well guess what... you guessed it more Patches from M$ as brought to you by http://theregister.co.uk
this is the earlier article found from the link from the register http://theregister.co.uk/content/4/27074.htmlAnother bundle of three security issues in Microsoft products came out this week. Among them is a nasty bug in Windows-XP Help Center allowing the deletion of entire directories, as we reported a few weeks ago.
A malicious file request, the syntax of which resembles a URL, can be embedded in a Web page or an HTML e-mail. MS rolled the fix silently into SP-1 without making a public announcement at the time. The hole was discovered by Shane Hird of Distributed Systems Technology Centre, who first reported it to MS on 25 June 2002. Now there is apparently a separate patch for the issue, and MS has come forward with the dirt. In typical fashion the company also treats the announcement with far-fetched, PR-driven stretchers and face savers, as we can see from their list of 'mitigating factors'.
The vulnerability can only be exploited with "some degree of user interaction," MS says. "Even in the most attacker-favorable case, the Help and Support Center window would appear unexpectedly and the file deletion could not occur until the user responded. (Even selecting Cancel, though, would enable the deletion to occur). If the user killed the process rather than responding, the deletion could not occur."
That's right, MS considers this a mitigating factor. But wait, there's an even more desperate one: "For an attack to be successful, the user would need to visit a Web site under the attacker's control or receive an HTML e-mail from the attacker."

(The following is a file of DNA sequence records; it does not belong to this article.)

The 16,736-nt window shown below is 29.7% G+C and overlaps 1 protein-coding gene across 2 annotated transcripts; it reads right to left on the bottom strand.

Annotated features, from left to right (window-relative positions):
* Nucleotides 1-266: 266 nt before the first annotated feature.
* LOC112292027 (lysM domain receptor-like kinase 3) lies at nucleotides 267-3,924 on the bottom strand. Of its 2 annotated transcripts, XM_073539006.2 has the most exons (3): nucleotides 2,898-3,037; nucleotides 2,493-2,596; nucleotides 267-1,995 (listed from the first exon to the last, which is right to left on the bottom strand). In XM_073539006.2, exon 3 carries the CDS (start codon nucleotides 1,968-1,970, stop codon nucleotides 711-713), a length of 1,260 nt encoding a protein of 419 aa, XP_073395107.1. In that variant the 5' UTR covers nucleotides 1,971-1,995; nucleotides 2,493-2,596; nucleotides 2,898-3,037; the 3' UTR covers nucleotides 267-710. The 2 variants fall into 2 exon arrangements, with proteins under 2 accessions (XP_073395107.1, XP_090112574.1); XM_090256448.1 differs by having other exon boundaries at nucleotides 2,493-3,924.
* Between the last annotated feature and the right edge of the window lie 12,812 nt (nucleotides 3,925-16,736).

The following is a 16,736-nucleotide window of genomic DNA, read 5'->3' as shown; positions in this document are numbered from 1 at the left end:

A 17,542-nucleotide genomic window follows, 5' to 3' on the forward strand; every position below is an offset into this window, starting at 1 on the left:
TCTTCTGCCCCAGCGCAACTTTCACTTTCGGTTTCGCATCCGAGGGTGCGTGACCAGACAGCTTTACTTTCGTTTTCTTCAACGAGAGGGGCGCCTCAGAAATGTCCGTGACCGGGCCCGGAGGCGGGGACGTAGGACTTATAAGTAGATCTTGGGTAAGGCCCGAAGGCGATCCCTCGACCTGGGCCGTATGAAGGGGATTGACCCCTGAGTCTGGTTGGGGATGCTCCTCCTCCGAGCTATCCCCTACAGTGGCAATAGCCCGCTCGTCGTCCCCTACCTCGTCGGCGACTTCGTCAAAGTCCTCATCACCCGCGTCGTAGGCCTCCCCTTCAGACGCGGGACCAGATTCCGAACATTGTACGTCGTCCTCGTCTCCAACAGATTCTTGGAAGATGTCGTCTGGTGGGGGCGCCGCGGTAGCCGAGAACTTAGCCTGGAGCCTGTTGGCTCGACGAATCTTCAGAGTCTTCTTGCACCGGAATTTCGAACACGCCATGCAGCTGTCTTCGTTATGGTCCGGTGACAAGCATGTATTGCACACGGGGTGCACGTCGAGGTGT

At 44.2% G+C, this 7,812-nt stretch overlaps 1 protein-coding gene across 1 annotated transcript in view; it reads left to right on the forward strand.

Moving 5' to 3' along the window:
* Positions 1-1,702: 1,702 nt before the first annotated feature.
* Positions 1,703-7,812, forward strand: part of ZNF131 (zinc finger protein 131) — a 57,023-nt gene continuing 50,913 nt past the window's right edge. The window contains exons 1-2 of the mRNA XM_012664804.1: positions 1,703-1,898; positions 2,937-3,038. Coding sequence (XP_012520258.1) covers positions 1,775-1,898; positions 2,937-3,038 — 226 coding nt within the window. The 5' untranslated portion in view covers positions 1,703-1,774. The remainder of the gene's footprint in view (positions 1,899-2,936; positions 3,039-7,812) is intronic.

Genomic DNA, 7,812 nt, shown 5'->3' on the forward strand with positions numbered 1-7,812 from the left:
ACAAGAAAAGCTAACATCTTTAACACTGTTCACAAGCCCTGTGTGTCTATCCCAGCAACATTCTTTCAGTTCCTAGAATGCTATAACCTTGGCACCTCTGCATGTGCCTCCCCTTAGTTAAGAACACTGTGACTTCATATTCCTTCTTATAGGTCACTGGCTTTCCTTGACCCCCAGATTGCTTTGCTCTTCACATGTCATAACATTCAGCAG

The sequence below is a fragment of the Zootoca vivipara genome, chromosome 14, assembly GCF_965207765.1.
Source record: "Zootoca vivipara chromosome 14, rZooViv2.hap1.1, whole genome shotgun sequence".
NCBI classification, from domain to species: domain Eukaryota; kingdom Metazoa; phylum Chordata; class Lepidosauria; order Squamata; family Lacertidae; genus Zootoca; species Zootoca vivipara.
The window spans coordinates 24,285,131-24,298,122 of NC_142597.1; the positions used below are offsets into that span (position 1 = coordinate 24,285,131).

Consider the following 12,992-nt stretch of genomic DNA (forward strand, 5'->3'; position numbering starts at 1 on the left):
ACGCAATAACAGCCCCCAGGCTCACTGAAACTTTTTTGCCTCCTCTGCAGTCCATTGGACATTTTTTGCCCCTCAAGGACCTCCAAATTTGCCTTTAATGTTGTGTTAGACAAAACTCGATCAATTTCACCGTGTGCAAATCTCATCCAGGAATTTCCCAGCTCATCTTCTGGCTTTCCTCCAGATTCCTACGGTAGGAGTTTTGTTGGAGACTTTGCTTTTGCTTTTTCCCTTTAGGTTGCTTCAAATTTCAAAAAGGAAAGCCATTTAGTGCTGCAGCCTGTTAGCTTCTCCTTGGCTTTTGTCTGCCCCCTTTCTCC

Which is another way of saying the deletions don't occur spontaneously.
Next, there's a bug in SQL Server allowing privilege escalation which can be exploited locally and remotely if Web tasks are used. A stored procedure fails to set permissions properly when executed and runs with the privileges of the SQL Server. An un-privileged user can run, delete, insert and update Web tasks, according to MS. The flaw affects SQL Server 2K, SQL Server 7, Data Engine 1.0 and Desktop Engine 2K. It was discovered by David Litchfield of NGSS Software and reported to MS on 23 August. Additional details and patches are available here.
Finally, a bit of a stuff up with Word and Excel which can compromise user privacy but isn't harmful to data and offers no system privileges to an attacker. The flaw affects Word 97, Word 2000, Word 2002, Excel 2002 and Word for Mac. It also affects Outlook and OE where Word is used as the editor.
Field codes, often used to automate the insertion of boilerplate in documents, can be perverted to allow an attacker to use external updates to steal data from other files on a victim's system. In a typical scenario, the attacker sends a malicious document to a victim, and entices the victim to open it and return it. Because of the amount of user interaction needed, the fact that the attacker needs to know the name and location of the file he wants to steal, and the fact that field codes can easily be viewed by the victim, it is not thought to be a terribly serious threat. MS has devised patches, available here.